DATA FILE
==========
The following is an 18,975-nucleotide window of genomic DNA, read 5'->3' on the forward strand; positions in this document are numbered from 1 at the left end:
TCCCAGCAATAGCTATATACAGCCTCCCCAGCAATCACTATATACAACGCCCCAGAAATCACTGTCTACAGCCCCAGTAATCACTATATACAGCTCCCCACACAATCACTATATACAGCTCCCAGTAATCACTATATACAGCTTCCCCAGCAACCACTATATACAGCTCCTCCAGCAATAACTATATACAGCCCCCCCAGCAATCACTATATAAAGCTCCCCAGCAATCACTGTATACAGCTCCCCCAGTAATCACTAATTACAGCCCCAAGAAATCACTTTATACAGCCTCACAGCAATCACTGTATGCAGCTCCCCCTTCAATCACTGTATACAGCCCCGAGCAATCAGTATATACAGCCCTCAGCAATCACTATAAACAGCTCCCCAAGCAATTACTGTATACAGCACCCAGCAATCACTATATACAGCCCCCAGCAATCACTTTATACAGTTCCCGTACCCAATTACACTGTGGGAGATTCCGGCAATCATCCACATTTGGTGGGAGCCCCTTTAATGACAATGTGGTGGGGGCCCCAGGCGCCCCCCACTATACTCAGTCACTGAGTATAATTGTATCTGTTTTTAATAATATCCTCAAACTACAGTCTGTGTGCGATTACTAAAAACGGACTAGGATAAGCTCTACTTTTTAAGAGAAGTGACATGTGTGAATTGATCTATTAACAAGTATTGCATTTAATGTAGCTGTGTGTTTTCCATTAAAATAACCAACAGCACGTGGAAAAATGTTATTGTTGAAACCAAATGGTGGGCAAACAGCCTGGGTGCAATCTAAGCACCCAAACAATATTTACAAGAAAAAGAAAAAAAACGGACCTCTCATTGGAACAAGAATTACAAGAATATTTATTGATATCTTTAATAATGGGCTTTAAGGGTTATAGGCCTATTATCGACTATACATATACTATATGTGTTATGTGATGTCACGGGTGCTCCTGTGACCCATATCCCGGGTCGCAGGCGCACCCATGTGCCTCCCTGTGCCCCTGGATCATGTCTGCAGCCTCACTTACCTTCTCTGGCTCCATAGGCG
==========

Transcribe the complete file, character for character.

The following is an 18,975-nucleotide window of genomic DNA, read 5'->3' on the forward strand; positions in this document are numbered from 1 at the left end:
TCCCAGCAATAGCTATATACAGCCTCCCCAGCAATCACTATATACAACGCCCCAGAAATCACTGTCTACAGCCCCAGTAATCACTATATACAGCTCCCCACACAATCACTATATACAGCTCCCAGTAATCACTATATACAGCTTCCCCAGCAACCACTATATACAGCTCCTCCAGCAATAACTATATACAGCCCCCCCAGCAATCACTATATAAAGCTCCCCAGCAATCACTGTATACAGCTCCCCCAGTAATCACTAATTACAGCCCCAAGAAATCACTTTATACAGCCTCACAGCAATCACTGTATGCAGCTCCCCCTTCAATCACTGTATACAGCCCCGAGCAATCAGTATATACAGCCCTCAGCAATCACTATAAACAGCTCCCCAAGCAATTACTGTATACAGCACCCAGCAATCACTATATACAGCCCCCAGCAATCACTTTATACAGTTCCCGTACCCAATTACACTGTGGGAGATTCCGGCAATCATCCACATTTGGTGGGAGCCCCTTTAATGACAATGTGGTGGGGGCCCCAGGCGCCCCCCACTATACTCAGTCACTGAGTATAATTGTATCTGTTTTTAATAATATCCTCAAACTACAGTCTGTGTGCGATTACTAAAAACGGACTAGGATAAGCTCTACTTTTTAAGAGAAGTGACATGTGTGAATTGATCTATTAACAAGTATTGCATTTAATGTAGCTGTGTGTTTTCCATTAAAATAACCAACAGCACGTGGAAAAATGTTATTGTTGAAACCAAATGGTGGGCAAACAGCCTGGGTGCAATCTAAGCACCCAAACAATATTTACAAGAAAAAGAAAAAAAACGGACCTCTCATTGGAACAAGAATTACAAGAATATTTATTGATATCTTTAATAATGGGCTTTAAGGGTTATAGGCCTATTATCGACTATACATATACTATATGTGTTATGTGATGTCACGGGTGCTCCTGTGACCCATATCCCGGGTCGCAGGCGCACCCATGTGCCTCCCTGTGCCCCTGGATCATGTCTGCAGCCTCACTTACCTTCTCTGGCTCCATAGGCG